Libya's unity government said Tuesday it had shot down a drone operated by Libyan National Army led by commander Khalifa Haftar near Misrata in western Libya.
The Tripoli-based Government of National Accord said its "anti-aircraft defences" had shot down the drone east of Misrata, Libya's third largest city.
That came days after the United Nations slammed "continued blatant violations" of a 2011 arms embargo, despite world leaders committing in mid-January to upholding the blockade.
The GNA on Tuesday posted images on Facebook showing what appeared to be a Chinese-made Wing Loong drone.
Experts say LNA has procured a number of the aircraft from his main backer, the United Arab Emirates.
LNA, who controls much of eastern and southern Libya, launched an offensive in April to seize the capital Tripoli, in the country's northwest, from the GNA.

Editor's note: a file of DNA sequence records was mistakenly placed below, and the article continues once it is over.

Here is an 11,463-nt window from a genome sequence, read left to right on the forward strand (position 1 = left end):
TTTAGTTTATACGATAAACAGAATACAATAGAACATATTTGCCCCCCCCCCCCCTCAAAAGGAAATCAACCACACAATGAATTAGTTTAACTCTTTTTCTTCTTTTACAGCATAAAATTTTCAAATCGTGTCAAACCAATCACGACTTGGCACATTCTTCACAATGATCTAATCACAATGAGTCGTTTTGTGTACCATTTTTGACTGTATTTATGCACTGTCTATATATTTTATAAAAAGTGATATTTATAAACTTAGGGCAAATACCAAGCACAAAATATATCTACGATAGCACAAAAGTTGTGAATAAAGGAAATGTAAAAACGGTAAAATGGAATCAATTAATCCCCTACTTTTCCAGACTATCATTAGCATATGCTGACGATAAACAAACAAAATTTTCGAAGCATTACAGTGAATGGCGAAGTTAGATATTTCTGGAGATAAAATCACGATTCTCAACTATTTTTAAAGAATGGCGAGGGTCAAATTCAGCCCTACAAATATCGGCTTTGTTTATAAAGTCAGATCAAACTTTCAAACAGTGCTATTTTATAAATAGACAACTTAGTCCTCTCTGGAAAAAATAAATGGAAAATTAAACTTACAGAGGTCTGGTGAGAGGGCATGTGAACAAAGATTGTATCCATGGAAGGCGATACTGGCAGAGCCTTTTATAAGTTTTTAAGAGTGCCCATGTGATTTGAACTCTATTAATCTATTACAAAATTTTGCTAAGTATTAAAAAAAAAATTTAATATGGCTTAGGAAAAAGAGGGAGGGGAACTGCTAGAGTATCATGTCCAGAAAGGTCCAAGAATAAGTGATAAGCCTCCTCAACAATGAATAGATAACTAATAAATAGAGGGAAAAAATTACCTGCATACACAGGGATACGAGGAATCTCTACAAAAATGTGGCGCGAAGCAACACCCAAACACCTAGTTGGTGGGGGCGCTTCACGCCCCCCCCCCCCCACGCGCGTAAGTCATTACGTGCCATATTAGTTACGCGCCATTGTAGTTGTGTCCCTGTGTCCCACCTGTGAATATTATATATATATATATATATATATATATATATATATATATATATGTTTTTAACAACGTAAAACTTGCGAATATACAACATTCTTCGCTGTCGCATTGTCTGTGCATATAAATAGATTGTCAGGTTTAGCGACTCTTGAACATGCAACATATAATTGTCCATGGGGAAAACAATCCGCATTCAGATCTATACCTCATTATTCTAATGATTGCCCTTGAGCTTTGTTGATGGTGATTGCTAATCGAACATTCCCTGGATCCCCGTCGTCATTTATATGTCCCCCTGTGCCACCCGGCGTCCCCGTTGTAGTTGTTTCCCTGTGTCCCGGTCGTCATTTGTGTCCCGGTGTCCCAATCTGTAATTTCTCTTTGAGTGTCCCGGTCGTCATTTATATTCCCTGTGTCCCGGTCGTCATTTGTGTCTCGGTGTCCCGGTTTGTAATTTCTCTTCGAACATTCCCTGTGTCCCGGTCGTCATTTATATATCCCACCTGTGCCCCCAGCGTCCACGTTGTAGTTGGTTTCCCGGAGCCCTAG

It advance stalled on the edge of the capital, but in early January commader Haftar captured the strategic coastal city of Sirte.
On Sunday his forces clashed with those of the GNA in the Abu Grein region, on the road west from Sirte towards Misrata, the hometown of many of the forces backing the GNA.
The advanced UAE-supplied drones have given Haftar an advantage in the skies.
Turkey has supplied the GNA with Bayraktar drones, but they have proven less sophisticated and prone to being shot down by LNA.
On Sunday, Germany's foreign ministry echoed UN concerns over arms flowing to Libya, citing "a series of unconfirmed but credible reports of embargo violations on both sides".
That comes despite a January 12 ceasefire announced by Haftar backer Moscow and pro-GNA Ankara.
Each side has repeatedly accused the other of violations.
*This story has been edited by Ahram Online